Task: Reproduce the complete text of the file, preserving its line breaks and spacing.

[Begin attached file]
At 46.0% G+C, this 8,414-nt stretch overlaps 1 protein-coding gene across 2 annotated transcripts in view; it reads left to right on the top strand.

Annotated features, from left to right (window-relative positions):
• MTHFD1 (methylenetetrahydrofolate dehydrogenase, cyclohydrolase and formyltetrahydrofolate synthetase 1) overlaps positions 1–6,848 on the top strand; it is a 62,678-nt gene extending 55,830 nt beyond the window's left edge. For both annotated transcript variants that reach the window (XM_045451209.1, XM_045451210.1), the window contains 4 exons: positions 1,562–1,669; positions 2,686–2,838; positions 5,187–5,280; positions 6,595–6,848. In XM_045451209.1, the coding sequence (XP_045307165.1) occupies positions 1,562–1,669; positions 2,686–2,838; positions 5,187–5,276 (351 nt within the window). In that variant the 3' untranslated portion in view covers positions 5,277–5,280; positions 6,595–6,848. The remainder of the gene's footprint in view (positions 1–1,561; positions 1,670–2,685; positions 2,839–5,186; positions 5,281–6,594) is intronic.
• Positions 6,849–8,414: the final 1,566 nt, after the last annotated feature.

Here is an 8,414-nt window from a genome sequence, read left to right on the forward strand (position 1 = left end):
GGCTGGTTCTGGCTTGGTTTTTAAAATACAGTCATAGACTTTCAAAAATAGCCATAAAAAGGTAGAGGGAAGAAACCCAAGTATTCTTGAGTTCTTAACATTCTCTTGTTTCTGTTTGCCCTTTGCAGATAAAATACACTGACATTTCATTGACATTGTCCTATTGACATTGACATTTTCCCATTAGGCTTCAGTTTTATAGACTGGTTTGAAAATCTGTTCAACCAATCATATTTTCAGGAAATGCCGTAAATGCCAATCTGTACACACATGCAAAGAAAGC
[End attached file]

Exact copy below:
At 46.0% G+C, this 8,414-nt stretch overlaps 1 protein-coding gene across 2 annotated transcripts in view; it reads left to right on the top strand.

Annotated features, from left to right (window-relative positions):
• MTHFD1 (methylenetetrahydrofolate dehydrogenase, cyclohydrolase and formyltetrahydrofolate synthetase 1) overlaps positions 1–6,848 on the top strand; it is a 62,678-nt gene extending 55,830 nt beyond the window's left edge. For both annotated transcript variants that reach the window (XM_045451209.1, XM_045451210.1), the window contains 4 exons: positions 1,562–1,669; positions 2,686–2,838; positions 5,187–5,280; positions 6,595–6,848. In XM_045451209.1, the coding sequence (XP_045307165.1) occupies positions 1,562–1,669; positions 2,686–2,838; positions 5,187–5,276 (351 nt within the window). In that variant the 3' untranslated portion in view covers positions 5,277–5,280; positions 6,595–6,848. The remainder of the gene's footprint in view (positions 1–1,561; positions 1,670–2,685; positions 2,839–5,186; positions 5,281–6,594) is intronic.
• Positions 6,849–8,414: the final 1,566 nt, after the last annotated feature.

Here is an 8,414-nt window from a genome sequence, read left to right on the forward strand (position 1 = left end):
GGCTGGTTCTGGCTTGGTTTTTAAAATACAGTCATAGACTTTCAAAAATAGCCATAAAAAGGTAGAGGGAAGAAACCCAAGTATTCTTGAGTTCTTAACATTCTCTTGTTTCTGTTTGCCCTTTGCAGATAAAATACACTGACATTTCATTGACATTGTCCTATTGACATTGACATTTTCCCATTAGGCTTCAGTTTTATAGACTGGTTTGAAAATCTGTTCAACCAATCATATTTTCAGGAAATGCCGTAAATGCCAATCTGTACACACATGCAAAGAAAGC